by David Hendricks
Texas led the nation in exports last year, selling a record-breaking $279.5 billion worth of goods abroad, U.S. Trade Representative Michael Froman said Monday in San Antonio.
That marked a 183 percent increase over the Lone Star State’s export sales in 2003. It also beat Texas’ previous export record of $264.7 billion in 2012.
Last year, companies in the San Antonio-New Braunfels metropolitan area exported $19.3 billion in merchandise.
“More than 1 million Texas jobs are supported by trade,” Froman said. “Our job is to open more markets to exporters. Ninety-five percent of the world’s consumers live outside the United States.”
Texas’ largest trade partner was Mexico. The state’s manufacturers posted $100.9 billion in merchandise sales in Mexico in 2013, representing 36.1 percent of the state’s total merchandise exports.
Mexico was followed by Canada at $26.1 billion, Brazil at $10.9 billion, China at $10.8 billion and the Netherlands at $9.5 billion.
The state’s largest manufacturing export category was petroleum and coal products, which accounted for $60.6 billion of Texas’ total goods exports in 2013. Oil refiners have been helped by cheaper crude oil flowing in from the Eagle Ford Shale and the Permian Basin.
If Congress lifts an export ban on crude oil — as producers are pushing for — Texas’ export sales probably would jump significantly because of booming drilling activity in its shale regions.
Other top manufacturing exports were electronic products at $48.2 billion, chemicals at $47.9 billion, machinery at $30 billion and transportation equipment at $24.4 billion.
The numbers could improve if two trade agreements under negotiation go into effect, Froman said.
After four years of negotiations, the 12-nation Trans-Pacific Partnership is near completion, he said.
“We clearly are in the end zone on TPP,” Froman said after meeting with about 30 invited business leaders and Mayor Ivy Taylor for 90 minutes Monday at the San Antonio Chamber of Commerce’s offices.
A few big issues — always saved for the end of negotiations — remain, Froman said, alluding to whether Japan will loosen restrictions on its agricultural imports.
“We are working around the clock bilaterally and unilaterally on the big issues that are left,” he said.
He declined to speculate on when the Pacific region and the U.S.-European Union trade talks, known as the Transatlantic Trade and Investment Partnership, will conclude.
But U.S. Rep. Henry Cuellar, D-Laredo, said, “These are important trade agreements we have to finish, and hopefully next year we’ll be voting on those.”
The Obama administration will need fast-track authority for both TPP and T-TIP from Congress before either trade agreement can stand a chance for enactment.
Froman said his office is in talks with key members of Congress. Once the potential benefits of the trade agreements are known, fast-track authority will stand a better chance of approval, he said. Fast-track requires Congress to take an up-or-down vote on negotiated trade agreements without amendments.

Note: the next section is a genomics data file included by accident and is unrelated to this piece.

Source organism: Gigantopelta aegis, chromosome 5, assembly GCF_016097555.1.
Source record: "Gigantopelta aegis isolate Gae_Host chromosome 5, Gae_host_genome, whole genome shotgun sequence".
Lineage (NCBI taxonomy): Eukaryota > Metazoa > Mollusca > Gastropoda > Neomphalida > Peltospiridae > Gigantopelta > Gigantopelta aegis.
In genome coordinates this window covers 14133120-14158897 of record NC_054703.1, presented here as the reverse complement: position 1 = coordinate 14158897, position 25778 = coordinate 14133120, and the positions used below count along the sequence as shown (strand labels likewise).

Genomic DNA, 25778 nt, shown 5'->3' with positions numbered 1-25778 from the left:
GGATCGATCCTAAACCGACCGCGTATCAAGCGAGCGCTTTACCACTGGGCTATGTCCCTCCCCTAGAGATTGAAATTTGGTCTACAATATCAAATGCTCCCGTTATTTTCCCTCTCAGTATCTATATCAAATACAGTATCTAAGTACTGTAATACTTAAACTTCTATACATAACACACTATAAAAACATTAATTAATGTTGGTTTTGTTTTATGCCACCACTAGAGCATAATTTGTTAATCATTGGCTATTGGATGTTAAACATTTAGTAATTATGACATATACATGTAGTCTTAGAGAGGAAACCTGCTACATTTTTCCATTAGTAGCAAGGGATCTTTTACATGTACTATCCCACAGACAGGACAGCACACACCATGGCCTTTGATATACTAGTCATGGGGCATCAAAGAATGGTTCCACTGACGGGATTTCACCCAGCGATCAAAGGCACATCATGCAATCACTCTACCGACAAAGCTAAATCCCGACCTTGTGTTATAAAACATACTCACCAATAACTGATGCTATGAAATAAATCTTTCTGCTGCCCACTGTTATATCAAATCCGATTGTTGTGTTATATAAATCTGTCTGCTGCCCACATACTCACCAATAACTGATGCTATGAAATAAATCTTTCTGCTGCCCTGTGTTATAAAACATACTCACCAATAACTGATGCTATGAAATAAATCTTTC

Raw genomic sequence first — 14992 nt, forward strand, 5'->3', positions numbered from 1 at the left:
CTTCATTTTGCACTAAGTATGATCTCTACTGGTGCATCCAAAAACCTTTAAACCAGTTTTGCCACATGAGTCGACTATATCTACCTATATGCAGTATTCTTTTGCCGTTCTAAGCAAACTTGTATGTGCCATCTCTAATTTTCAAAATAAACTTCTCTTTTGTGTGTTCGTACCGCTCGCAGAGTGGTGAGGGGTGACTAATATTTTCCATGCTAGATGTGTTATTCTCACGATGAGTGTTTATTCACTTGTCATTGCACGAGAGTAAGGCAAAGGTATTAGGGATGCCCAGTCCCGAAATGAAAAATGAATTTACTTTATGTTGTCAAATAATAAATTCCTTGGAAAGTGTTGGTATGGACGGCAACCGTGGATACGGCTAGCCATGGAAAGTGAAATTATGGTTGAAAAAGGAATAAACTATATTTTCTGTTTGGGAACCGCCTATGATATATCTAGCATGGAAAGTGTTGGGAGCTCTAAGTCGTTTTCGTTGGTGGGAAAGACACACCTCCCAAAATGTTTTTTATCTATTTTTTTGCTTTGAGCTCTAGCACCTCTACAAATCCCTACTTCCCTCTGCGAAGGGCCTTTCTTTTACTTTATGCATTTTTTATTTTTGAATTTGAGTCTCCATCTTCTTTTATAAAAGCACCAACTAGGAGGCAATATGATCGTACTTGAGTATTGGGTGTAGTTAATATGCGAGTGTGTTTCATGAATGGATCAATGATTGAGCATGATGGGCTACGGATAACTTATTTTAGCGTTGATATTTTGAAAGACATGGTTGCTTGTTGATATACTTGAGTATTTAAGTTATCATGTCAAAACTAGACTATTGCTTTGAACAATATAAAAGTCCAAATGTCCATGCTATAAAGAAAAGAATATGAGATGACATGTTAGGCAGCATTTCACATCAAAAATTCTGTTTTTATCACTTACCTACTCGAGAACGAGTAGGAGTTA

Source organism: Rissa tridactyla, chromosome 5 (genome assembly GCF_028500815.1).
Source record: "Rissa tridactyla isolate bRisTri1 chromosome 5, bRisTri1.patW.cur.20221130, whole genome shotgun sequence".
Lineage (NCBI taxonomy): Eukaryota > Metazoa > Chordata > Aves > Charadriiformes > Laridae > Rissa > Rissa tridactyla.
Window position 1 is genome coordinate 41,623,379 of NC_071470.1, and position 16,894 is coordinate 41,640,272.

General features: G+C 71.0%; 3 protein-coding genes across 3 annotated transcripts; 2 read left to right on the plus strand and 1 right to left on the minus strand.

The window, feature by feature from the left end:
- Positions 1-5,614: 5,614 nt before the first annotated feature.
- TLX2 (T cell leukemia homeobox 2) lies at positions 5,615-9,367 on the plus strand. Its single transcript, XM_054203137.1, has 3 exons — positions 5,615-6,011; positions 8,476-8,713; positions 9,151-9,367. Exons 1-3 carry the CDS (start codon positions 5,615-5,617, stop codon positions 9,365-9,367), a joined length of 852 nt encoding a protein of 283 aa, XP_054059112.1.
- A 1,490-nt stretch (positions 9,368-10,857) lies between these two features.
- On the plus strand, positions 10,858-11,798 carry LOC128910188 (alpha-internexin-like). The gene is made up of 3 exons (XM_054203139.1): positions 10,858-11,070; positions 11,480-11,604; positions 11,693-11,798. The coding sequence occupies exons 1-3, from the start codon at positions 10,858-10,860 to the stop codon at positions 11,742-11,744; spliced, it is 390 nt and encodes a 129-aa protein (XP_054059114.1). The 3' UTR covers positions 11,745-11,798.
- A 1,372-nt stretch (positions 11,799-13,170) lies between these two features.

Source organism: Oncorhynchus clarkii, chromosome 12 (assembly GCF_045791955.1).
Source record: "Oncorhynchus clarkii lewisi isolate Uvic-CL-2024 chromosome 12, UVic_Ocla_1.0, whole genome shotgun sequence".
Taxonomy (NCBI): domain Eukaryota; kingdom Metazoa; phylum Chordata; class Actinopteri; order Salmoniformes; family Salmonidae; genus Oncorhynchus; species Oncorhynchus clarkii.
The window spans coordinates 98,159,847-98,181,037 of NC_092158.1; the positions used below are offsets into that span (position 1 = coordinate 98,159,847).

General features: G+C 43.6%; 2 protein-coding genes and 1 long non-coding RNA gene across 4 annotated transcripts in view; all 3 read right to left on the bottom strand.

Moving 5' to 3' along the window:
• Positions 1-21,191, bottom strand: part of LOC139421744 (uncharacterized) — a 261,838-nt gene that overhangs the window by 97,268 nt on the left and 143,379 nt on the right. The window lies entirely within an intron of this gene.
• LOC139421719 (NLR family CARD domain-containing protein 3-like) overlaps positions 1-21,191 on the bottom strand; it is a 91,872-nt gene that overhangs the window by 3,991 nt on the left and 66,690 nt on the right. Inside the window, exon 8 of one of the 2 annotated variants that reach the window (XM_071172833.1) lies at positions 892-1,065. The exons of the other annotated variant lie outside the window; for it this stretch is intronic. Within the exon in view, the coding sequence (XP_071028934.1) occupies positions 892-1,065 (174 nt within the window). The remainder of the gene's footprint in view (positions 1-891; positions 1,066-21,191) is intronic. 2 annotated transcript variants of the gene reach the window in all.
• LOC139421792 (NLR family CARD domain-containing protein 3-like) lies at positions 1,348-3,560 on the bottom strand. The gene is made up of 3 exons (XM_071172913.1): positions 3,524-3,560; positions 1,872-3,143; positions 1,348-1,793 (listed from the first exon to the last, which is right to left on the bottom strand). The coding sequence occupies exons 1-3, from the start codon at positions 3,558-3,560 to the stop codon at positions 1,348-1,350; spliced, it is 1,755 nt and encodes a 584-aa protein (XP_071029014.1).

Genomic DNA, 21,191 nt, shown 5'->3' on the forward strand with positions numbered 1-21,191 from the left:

The U.S.-Europe trade talks began in 2013 and are expected to conclude at the end of 2014 or in 2015.
Froman characterized TPP as a renegotiation of the 1994 North American Free Trade Agreement because it incorporates the United States, Mexico and Canada. TPP also moves trade and environmental issues to the center of the agreement instead of being side pacts to NAFTA.
After Froman’s briefing to invited San Antonians on trade talks, a session closed to media coverage, San Antonio Chamber of Commerce CEO and President Richard Perez said he puts the odds of fast-track approval by the end of President Barack Obama’s term at 50-50.
The uncertainty “stems from the gridlock in Congress we see every day,” Perez said. “Everything we see about international trade is all good, but with the makeup of Congress, a few can hold up the majority. The challenge is to convert the few and show them the benefits of trade.”
The chamber usually communicates its policy preferences with local members of Congress, Perez said, but might begin lobbying nonlocal members when it comes to broadening U.S. trade agreements, Perez said.
“It’s a big project for the entire nation,” he said.
Meanwhile, the U.S. Export-Import Bank, which finances international trade exchanges, has come under fire in recent months from members of Congress. The bank’s charter was due to expire Sept. 30.
But in mid-September, Congress authorized an extension for the bank, but only for nine months.
“It’s important we get a long-term authorization of Ex-Im Bank,” Froman said when asked if the bank would survive after the extension. “The bank supports a lot of small businesses.”
While members of Congress have called the Ex-Im Bank “corporate welfare,” Perez noted, more than 20 other countries operate similar banks “because they work.”
While in San Antonio, Froman toured cloud-computing company Rackspace Inc. and Concord Supply, a manufacturer of packaging material.
David Hendricks is a business writer and columnist for the San Antonio Express-News